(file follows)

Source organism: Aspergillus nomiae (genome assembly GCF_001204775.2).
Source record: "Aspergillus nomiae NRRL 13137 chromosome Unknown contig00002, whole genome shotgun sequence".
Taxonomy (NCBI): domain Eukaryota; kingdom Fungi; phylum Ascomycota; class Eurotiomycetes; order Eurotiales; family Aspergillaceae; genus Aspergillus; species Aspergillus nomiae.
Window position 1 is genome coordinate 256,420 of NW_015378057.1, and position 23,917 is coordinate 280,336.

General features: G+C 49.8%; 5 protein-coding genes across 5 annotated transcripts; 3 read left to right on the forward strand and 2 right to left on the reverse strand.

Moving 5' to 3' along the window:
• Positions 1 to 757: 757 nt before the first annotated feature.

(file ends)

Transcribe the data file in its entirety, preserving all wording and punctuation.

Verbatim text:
Source organism: Aspergillus nomiae (genome assembly GCF_001204775.2).
Source record: "Aspergillus nomiae NRRL 13137 chromosome Unknown contig00002, whole genome shotgun sequence".
Taxonomy (NCBI): domain Eukaryota; kingdom Fungi; phylum Ascomycota; class Eurotiomycetes; order Eurotiales; family Aspergillaceae; genus Aspergillus; species Aspergillus nomiae.
Window position 1 is genome coordinate 256,420 of NW_015378057.1, and position 23,917 is coordinate 280,336.

General features: G+C 49.8%; 5 protein-coding genes across 5 annotated transcripts; 3 read left to right on the forward strand and 2 right to left on the reverse strand.

Moving 5' to 3' along the window:
• Positions 1 to 757: 757 nt before the first annotated feature.